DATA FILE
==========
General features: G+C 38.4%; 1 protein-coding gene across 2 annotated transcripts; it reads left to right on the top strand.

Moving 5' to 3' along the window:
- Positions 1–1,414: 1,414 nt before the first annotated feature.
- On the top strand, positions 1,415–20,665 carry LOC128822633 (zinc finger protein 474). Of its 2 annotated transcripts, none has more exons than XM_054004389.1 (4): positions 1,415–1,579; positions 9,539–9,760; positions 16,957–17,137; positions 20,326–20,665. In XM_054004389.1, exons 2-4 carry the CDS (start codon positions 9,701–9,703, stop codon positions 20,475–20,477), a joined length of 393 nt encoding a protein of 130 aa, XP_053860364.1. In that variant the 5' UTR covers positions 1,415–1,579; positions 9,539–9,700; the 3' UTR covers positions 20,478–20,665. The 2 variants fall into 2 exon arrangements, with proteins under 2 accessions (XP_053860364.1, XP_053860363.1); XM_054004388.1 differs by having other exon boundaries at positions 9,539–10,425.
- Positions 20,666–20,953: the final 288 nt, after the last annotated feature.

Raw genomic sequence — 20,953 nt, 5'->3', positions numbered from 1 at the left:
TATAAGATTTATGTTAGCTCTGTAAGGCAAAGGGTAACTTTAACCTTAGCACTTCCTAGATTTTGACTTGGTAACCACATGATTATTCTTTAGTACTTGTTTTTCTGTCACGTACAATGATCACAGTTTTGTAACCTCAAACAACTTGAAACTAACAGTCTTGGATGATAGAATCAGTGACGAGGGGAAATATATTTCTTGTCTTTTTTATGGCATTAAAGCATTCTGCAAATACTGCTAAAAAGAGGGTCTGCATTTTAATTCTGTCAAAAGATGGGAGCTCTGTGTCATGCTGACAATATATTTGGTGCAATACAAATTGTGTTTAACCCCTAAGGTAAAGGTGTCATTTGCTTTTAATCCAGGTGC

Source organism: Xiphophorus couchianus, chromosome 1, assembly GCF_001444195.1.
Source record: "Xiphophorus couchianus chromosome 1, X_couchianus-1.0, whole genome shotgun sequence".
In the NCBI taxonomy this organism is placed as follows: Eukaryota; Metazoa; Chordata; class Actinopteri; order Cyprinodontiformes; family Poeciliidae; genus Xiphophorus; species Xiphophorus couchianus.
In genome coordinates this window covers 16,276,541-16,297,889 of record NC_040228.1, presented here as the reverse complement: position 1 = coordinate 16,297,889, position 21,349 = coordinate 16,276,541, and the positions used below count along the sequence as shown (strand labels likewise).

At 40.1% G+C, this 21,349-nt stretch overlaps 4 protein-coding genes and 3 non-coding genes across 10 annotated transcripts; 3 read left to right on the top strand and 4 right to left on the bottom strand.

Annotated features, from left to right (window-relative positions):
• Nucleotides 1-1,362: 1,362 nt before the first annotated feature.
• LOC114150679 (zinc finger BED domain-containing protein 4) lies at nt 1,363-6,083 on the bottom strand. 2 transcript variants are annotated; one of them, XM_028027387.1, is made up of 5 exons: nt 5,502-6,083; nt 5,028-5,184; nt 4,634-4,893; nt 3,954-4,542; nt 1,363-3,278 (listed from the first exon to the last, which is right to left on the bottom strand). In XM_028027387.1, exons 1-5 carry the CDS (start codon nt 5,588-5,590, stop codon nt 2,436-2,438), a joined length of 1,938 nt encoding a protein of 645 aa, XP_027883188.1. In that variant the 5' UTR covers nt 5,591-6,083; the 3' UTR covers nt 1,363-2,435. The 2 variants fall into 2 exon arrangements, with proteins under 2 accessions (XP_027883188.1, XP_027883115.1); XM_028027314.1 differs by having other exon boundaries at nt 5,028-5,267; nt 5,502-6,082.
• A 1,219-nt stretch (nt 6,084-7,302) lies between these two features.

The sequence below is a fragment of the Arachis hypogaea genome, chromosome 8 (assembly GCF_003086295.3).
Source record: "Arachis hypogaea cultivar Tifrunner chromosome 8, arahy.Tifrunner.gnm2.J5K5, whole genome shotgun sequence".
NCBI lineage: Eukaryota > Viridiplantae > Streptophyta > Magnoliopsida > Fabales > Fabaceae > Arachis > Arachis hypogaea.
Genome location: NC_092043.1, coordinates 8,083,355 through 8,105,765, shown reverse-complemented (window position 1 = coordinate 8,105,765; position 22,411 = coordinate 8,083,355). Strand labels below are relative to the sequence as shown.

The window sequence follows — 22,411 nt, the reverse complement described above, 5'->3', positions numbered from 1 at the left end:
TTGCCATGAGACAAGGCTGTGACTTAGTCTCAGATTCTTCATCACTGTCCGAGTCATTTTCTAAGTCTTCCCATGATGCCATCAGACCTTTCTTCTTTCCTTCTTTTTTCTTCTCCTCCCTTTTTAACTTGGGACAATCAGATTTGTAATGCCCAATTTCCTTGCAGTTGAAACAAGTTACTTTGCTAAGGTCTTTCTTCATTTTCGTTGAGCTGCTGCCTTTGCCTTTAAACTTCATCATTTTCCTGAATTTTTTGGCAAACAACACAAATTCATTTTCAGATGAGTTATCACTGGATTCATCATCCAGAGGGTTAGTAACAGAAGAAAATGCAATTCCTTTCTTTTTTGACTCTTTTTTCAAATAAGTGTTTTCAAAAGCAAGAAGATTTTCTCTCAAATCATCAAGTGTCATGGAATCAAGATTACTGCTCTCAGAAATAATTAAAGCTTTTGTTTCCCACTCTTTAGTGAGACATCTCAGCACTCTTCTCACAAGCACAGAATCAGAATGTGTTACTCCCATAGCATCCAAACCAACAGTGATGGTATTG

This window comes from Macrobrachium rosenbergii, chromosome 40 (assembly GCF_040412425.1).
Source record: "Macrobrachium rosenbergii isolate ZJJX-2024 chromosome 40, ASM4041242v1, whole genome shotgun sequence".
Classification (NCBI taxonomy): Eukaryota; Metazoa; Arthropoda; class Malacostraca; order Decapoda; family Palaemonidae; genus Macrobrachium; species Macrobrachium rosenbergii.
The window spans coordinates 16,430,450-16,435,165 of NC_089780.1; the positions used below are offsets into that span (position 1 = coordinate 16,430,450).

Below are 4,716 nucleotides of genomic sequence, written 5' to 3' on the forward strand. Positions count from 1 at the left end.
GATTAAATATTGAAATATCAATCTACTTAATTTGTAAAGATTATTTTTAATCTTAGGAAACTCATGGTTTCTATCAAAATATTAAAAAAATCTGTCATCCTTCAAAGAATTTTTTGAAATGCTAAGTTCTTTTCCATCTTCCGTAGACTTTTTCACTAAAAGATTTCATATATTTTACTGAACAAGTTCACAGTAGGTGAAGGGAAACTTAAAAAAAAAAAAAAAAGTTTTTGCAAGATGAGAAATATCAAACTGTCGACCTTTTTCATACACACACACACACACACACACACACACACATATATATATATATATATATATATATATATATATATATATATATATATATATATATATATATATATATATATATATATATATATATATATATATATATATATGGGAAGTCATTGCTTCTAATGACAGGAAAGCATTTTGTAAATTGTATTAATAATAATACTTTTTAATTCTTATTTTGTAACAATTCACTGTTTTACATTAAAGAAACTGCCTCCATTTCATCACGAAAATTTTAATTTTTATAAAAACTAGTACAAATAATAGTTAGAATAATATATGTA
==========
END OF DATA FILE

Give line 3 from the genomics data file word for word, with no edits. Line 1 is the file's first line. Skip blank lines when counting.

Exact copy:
- Positions 1–1,414: 1,414 nt before the first annotated feature.